Why it helped: If you do plan to live in your first home for a while, then it’s important to picture your future self and consider whether the home (or area) you’re interested in buying will fit your future needs. For example, if you plan to have kids there, how is the school district? Is it near a decent playground or outdoor play area? Is it close to public transportation if you won’t be working in your hometown? Have you looked up any crime statistics? Falling in love with a specific house is one thing — and that’s certainly important — but it’s equally as important to love the general area where you’ll be living, as well.

Question 4: Am I ready to be my own landlord?

Why it helped: If you currently live in an apartment you’ve probably noticed the trade-offs by now. Noisy neighbors may frustrate you, but when your bathroom ceiling leaks and it’s not up to you to fix it, that can be pretty nice (assuming you have a decent, timely landlord). When you own your own home, it’s entirely up to you to maintain the house and everything in it, which includes finding professionals to fix anything that breaks, and paying for those fixes, as well.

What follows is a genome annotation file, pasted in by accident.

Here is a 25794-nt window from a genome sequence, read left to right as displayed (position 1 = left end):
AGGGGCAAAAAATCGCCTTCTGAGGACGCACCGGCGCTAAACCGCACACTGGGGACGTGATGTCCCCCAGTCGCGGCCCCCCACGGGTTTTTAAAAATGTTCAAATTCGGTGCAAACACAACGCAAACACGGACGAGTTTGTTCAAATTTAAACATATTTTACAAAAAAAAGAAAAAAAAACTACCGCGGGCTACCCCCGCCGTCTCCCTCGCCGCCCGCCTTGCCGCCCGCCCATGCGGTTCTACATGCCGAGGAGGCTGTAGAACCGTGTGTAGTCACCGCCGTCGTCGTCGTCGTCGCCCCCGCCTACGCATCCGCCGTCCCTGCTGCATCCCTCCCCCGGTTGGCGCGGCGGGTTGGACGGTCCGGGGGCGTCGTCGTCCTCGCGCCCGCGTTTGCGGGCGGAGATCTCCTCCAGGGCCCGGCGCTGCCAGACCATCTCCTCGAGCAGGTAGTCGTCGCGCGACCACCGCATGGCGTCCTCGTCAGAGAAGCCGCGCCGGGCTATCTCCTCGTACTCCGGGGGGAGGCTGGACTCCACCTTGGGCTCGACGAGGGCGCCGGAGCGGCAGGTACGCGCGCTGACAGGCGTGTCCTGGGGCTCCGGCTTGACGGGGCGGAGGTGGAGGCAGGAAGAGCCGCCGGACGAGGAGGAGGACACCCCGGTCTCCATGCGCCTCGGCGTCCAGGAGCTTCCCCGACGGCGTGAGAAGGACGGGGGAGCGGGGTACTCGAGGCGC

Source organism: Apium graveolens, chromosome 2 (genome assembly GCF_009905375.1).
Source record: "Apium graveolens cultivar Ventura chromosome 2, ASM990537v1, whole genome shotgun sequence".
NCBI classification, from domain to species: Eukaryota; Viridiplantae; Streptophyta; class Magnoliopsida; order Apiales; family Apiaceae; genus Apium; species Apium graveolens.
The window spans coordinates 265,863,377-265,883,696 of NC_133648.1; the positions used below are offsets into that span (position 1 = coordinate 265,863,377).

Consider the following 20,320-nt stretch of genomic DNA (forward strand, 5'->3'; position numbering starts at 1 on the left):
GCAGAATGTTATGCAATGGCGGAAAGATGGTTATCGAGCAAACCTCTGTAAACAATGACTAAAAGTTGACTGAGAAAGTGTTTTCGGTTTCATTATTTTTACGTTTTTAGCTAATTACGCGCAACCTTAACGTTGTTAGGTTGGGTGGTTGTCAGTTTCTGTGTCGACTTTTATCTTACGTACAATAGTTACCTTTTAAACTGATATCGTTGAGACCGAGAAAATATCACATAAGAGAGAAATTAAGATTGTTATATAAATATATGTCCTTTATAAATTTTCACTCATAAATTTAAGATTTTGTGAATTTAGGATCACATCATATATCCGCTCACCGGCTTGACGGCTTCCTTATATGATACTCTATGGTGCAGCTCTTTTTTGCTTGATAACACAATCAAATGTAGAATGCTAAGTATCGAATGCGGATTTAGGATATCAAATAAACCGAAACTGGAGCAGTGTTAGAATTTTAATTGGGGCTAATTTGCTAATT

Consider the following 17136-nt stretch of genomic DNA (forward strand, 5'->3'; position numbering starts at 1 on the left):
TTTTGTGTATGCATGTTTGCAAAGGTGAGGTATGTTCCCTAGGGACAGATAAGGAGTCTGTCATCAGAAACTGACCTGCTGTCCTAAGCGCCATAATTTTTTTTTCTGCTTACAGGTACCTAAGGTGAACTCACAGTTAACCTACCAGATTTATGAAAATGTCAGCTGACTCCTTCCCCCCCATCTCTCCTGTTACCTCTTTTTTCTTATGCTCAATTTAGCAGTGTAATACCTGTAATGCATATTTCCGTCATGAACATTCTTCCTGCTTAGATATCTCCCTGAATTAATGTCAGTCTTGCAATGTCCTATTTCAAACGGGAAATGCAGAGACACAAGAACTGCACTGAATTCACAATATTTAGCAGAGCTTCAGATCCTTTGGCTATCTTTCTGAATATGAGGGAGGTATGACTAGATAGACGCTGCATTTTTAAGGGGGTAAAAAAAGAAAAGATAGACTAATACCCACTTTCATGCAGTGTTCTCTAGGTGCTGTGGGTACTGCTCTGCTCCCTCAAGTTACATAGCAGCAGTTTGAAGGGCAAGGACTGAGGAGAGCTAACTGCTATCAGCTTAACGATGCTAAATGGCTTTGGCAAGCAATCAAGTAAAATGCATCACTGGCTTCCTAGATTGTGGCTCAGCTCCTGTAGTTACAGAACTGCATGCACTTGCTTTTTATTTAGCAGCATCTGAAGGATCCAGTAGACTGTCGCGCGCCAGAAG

Question 5: Am I ready to be stagnant with my finances for the next few months?

Why it helped: When you’re applying for a mortgage you might be shocked with how much information you’re forced to hand over to your broker (or multiple brokers, if you’re shopping around). Your credit score is immensely important during this time, as it will help determine what types of loans you qualify for, what your interest rate will be and how much house you can buy. In other words, it’s very important. That means that during the entire house hunting process — from pre-qualification down to signing on the dotted line at closing day — you should be prepared to go on a temporary credit hiatus. Of course you’ll continue living your day-to-day life, but big expenses — like that girlfriends’ getaway, a new car or furniture for your fancy new abode — are purchases that are frowned upon during this time. You shouldn’t even open a new credit card at all until you’re all moved in and free and clear.

If you’ve asked yourself all these questions and all signs point to yes, you’re ready, then consider checking out this piece about what to know before getting pre-approved for a mortgage, this one about what mortgage loan officers worry about most, and this one about the one tool that’ll help you find the best mortgage rates.